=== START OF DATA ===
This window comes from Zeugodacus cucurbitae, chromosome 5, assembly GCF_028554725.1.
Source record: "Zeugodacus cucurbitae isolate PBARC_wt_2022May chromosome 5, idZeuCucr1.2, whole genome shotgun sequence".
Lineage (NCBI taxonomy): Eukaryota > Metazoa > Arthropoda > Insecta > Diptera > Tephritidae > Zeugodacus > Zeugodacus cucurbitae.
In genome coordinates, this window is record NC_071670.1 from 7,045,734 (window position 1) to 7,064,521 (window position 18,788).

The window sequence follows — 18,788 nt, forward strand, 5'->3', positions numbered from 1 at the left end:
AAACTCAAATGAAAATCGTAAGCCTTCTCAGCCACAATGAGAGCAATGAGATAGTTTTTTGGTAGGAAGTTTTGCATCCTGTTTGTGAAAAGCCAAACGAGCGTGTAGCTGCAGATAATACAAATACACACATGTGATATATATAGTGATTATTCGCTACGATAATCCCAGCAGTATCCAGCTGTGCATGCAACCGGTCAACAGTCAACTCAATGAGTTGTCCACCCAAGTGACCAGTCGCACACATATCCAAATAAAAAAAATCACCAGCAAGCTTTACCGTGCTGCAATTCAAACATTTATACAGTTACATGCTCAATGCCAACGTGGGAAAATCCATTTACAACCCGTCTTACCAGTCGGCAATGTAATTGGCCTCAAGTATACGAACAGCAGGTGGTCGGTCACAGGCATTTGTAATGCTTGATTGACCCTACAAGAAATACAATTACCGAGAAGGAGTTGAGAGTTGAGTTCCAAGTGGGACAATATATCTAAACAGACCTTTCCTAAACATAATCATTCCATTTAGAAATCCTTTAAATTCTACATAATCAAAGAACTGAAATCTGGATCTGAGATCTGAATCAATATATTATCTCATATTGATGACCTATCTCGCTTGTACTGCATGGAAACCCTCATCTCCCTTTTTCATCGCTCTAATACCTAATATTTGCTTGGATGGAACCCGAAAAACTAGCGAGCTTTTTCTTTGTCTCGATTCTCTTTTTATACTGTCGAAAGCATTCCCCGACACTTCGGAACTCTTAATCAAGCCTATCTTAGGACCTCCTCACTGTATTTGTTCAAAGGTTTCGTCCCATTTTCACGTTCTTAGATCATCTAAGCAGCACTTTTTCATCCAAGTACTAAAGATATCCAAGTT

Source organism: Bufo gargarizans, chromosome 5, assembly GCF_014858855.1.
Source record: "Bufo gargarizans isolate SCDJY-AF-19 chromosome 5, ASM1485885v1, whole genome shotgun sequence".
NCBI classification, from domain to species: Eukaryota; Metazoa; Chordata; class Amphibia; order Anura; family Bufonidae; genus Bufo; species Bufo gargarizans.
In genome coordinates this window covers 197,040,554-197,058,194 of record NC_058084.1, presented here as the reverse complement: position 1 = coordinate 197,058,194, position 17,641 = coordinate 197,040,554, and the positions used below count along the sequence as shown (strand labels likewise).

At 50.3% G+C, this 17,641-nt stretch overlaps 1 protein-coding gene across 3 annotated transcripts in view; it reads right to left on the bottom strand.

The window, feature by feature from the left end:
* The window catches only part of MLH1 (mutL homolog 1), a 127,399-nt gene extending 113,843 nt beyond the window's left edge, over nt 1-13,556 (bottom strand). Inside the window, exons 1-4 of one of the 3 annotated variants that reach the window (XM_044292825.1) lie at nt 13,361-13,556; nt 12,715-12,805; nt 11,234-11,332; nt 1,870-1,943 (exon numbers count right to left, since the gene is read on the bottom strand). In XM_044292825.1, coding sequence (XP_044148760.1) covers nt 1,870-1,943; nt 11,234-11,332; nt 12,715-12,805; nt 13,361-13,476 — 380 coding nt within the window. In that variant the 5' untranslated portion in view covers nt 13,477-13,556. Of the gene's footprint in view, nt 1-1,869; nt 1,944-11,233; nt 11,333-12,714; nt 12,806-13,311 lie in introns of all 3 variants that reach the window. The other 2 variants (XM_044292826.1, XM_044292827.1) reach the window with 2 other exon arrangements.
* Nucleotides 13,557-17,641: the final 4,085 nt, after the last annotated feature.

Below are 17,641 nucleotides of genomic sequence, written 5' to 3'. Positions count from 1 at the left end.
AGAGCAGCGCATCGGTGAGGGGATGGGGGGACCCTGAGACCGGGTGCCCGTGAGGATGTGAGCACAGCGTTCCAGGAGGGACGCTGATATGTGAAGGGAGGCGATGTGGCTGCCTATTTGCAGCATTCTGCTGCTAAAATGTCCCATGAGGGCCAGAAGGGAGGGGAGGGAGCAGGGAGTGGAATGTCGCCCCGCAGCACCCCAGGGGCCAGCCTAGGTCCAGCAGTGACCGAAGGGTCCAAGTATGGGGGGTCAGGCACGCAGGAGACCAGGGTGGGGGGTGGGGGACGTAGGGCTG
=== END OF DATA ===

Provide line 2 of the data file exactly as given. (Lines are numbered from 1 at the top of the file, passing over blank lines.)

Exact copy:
Source record: "Zeugodacus cucurbitae isolate PBARC_wt_2022May chromosome 5, idZeuCucr1.2, whole genome shotgun sequence".